Vedera del Encino means ‘trail of the oak [mountain]’ in the New Mexican dialect of Spanish. The trail leads to the Cerro del Encino from the village of El Coyote. This trail in whole or in part was used by Hispano agro-pastoralists as a path from the valleys to the high country called the Sierra Valdez for their livestock and other necessities of local resource procurement. This was also wild horse country until about the 1920s when Hispano’s engaged in occasional roundups and harvest of horses to break. The wild horse population disappeared by action of the US Forest Service to improve the range. The trail developed in roughly its present form by activity of the US Forest Service employees relevant to forest fire suppression.
From the ranger station near the village of El Coyote the path climbs to (or descends from, depending on perspective) the Encino Lookout Tower atop the Cerro del Encino. The tower was decommissioned in the 1980s. A hiker may find the views to be vast and appealing as the valley below is bounded by colorful cliffs and mostly red soils. In the upper elevations, the trail passes through or in sight of ancient lava fields of vesicular basalt called locally piedra malpais (NM Spanish: PIEH-drah mahl-PAIS, no accented ‘i' as in most of Latin America). It is in the mid to upper elevations of this route that was the scene of wild horse harvests. The trail is so infrequently used in recent times that it would be wise for the hiker to use a GPS unit or at least closely examine the path herein given and plan the route accordingly because the topographical map of the area (Youngsville quadrangle) features incomplete portrayals even in a 1979 photorevision.
An idea for the hiker is to be dropped off at the top using Forest Road 100 to Encino Lookout, and descend to the village of El Coyote and get picked up by their driver. The former USFS ranger station is now a Senior Citizens center. A hiker may consider official parking down below to be nonexistent but there are side roads in the forest that suffice nicely. Another idea is to walk the rim from the Encino Lookout/ Cerro del Encino southbound for a little more than 2 miles to Cerro Valdez, a location of the Forest Service lookout before it was moved to the Cerro del Encino (at 36.100588,-106.579566, only a concrete foundation remains). The vast high-country grassland is called the Valle de la Grulla (valley of the crane).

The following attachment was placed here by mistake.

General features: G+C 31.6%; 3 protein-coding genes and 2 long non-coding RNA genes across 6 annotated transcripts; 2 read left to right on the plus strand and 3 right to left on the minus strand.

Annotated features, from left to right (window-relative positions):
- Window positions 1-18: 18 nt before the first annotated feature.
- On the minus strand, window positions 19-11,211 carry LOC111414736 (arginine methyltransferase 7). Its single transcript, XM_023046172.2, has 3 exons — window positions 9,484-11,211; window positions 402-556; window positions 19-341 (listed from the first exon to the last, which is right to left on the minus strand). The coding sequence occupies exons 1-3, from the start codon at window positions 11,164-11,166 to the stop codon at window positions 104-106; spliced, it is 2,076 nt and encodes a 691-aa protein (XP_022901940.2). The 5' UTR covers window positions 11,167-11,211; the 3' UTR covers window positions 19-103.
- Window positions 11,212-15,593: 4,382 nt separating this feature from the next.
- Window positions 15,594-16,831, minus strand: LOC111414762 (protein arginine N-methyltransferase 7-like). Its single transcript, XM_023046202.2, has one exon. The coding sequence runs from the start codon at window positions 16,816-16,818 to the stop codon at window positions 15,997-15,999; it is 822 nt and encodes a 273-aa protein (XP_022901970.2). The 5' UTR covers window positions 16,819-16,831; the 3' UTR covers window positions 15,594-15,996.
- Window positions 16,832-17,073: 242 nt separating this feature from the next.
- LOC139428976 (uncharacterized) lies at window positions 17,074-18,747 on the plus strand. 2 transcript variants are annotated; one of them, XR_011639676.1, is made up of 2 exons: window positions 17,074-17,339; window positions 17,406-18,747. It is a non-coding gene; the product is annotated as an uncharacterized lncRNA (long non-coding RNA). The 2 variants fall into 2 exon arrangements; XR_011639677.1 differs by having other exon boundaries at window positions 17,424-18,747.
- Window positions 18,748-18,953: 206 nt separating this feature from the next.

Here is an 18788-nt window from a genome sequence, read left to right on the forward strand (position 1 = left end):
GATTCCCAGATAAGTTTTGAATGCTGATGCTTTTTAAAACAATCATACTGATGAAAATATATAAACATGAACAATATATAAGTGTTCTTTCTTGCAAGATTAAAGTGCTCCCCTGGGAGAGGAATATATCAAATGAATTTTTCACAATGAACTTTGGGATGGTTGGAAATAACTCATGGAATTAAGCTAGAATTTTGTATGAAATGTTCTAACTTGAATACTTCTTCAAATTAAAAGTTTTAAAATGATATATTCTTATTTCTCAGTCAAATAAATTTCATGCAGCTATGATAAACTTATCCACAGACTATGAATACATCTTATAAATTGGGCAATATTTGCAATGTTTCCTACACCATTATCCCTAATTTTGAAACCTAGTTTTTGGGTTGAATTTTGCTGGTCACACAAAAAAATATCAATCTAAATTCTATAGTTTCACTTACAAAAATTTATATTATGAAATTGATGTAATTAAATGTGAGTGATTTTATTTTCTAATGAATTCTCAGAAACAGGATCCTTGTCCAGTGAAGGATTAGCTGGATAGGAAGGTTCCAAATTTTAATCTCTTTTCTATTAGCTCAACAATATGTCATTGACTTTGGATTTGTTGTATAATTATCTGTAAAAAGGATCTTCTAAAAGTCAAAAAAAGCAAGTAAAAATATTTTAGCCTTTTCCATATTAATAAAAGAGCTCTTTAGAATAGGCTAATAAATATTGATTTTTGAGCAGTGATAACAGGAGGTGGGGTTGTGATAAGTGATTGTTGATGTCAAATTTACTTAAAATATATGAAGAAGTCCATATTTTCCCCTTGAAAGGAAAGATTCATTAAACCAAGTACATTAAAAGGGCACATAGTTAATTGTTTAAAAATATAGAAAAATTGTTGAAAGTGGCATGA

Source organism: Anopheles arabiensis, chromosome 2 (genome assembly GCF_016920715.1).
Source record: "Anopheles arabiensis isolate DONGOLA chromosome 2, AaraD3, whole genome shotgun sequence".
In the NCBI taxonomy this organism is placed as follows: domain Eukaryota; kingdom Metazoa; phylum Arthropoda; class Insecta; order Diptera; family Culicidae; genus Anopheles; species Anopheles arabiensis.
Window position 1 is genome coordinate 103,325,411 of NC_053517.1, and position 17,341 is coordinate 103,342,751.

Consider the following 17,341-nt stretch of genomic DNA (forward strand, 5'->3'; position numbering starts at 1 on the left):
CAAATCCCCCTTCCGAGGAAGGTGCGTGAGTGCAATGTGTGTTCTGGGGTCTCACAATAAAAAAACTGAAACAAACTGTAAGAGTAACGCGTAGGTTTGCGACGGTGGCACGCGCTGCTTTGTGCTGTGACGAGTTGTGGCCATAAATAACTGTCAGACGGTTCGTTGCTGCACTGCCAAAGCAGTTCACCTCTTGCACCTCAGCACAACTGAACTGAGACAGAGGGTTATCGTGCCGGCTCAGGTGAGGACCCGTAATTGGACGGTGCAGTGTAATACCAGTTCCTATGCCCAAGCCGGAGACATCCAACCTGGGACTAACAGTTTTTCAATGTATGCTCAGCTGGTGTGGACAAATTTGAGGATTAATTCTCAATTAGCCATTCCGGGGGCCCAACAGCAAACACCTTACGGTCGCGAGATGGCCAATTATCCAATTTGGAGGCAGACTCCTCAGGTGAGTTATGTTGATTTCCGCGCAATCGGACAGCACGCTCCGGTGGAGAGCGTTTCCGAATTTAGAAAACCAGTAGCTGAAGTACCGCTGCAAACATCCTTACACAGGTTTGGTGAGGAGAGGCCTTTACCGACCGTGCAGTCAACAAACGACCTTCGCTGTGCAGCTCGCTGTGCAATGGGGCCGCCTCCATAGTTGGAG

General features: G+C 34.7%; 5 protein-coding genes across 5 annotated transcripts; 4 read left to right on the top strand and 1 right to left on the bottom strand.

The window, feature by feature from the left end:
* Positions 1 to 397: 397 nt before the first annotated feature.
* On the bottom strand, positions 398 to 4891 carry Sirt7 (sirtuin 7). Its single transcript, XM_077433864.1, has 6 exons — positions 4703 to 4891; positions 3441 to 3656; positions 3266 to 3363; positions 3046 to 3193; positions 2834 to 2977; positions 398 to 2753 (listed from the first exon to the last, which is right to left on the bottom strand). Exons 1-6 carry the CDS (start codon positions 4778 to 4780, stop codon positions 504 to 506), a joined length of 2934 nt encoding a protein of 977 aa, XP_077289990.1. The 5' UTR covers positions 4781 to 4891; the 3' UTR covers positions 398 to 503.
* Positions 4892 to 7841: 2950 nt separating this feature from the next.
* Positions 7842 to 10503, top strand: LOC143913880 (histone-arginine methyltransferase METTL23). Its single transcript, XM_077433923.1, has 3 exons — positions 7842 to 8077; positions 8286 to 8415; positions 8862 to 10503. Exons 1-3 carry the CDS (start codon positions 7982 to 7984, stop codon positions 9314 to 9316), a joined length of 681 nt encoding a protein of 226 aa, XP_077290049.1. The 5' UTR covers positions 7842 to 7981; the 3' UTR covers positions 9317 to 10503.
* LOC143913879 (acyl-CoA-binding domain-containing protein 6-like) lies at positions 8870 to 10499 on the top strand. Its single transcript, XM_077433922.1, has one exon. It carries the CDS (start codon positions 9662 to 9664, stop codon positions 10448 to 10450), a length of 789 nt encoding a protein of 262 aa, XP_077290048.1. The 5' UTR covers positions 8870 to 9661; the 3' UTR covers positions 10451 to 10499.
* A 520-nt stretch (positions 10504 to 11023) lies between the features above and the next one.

It is very important for any hiker to acknowledge and appreciate that this country is an anthropogenic or a “human-environment landscape” associated with the Hispano mountain culture. Hispano mountain culture developed and evolved over four centuries in New Mexico's mountain environment and by contact with American Indians that modified the patterns of lifeways of Hispano agri-pastoralist. Locals are wary and suspicious of outsiders but mostly friendly and respectful if the visitor reaches out. A good icebreaker is to use Spanish place names with some attempt at good pronunciation. There has been some long standing conflicts between the natives that have deep ties to the land and outsiders who have begun to gentrify the region and against the US Forest Service itself. The recent economic downturn has slowed gentrification considerably and the USFS has curtailed its dominance somewhat. A visitor is asked to approach their enjoyment of this country with the understanding that cattle and the occasional rattle of pickup trucks or ATVs are part of the activity of locals attempting to hold on to fragments of traditional human-environment interaction. Many are about their business of checking on cattle or other similar activities and a good policy is to support their way of life even if it conflicts with a visitor’s presupposed concept of what untouched nature is supposed to be.